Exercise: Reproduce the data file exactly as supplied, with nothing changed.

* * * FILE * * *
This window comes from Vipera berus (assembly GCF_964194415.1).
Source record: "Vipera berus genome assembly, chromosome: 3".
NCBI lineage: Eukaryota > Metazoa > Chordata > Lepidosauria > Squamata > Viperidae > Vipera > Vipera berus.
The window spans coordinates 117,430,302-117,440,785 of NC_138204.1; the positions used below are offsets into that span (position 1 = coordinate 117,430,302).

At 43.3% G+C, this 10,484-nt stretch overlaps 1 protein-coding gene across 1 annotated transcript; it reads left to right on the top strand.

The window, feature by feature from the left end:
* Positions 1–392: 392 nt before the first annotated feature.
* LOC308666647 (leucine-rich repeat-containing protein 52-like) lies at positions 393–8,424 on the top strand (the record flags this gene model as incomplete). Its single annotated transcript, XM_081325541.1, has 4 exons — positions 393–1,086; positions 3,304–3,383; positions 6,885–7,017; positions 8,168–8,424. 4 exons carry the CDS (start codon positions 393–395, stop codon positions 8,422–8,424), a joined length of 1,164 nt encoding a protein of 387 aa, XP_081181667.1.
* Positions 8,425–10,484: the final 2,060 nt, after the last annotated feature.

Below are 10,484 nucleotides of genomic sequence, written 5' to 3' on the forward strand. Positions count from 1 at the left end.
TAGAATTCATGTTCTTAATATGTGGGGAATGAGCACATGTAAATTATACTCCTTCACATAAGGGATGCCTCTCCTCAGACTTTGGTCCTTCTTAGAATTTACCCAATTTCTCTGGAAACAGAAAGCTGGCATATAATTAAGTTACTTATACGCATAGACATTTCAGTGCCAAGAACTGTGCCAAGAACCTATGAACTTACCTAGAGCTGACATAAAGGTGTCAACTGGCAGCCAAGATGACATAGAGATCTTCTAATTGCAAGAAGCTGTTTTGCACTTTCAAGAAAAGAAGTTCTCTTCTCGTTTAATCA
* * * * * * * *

This window comes from Vipera berus (assembly GCF_964194415.1).
Source record: "Vipera berus genome assembly, chromosome: 3".
NCBI lineage: Eukaryota > Metazoa > Chordata > Lepidosauria > Squamata > Viperidae > Vipera > Vipera berus.
The window spans coordinates 117,430,302-117,440,785 of NC_138204.1; the positions used below are offsets into that span (position 1 = coordinate 117,430,302).

At 43.3% G+C, this 10,484-nt stretch overlaps 1 protein-coding gene across 1 annotated transcript; it reads left to right on the top strand.

The window, feature by feature from the left end:
* Positions 1–392: 392 nt before the first annotated feature.
* LOC308666647 (leucine-rich repeat-containing protein 52-like) lies at positions 393–8,424 on the top strand (the record flags this gene model as incomplete). Its single annotated transcript, XM_081325541.1, has 4 exons — positions 393–1,086; positions 3,304–3,383; positions 6,885–7,017; positions 8,168–8,424. 4 exons carry the CDS (start codon positions 393–395, stop codon positions 8,422–8,424), a joined length of 1,164 nt encoding a protein of 387 aa, XP_081181667.1.
* Positions 8,425–10,484: the final 2,060 nt, after the last annotated feature.

Below are 10,484 nucleotides of genomic sequence, written 5' to 3' on the forward strand. Positions count from 1 at the left end.
TAGAATTCATGTTCTTAATATGTGGGGAATGAGCACATGTAAATTATACTCCTTCACATAAGGGATGCCTCTCCTCAGACTTTGGTCCTTCTTAGAATTTACCCAATTTCTCTGGAAACAGAAAGCTGGCATATAATTAAGTTACTTATACGCATAGACATTTCAGTGCCAAGAACTGTGCCAAGAACCTATGAACTTACCTAGAGCTGACATAAAGGTGTCAACTGGCAGCCAAGATGACATAGAGATCTTCTAATTGCAAGAAGCTGTTTTGCACTTTCAAGAAAAGAAGTTCTCTTCTCGTTTAATCA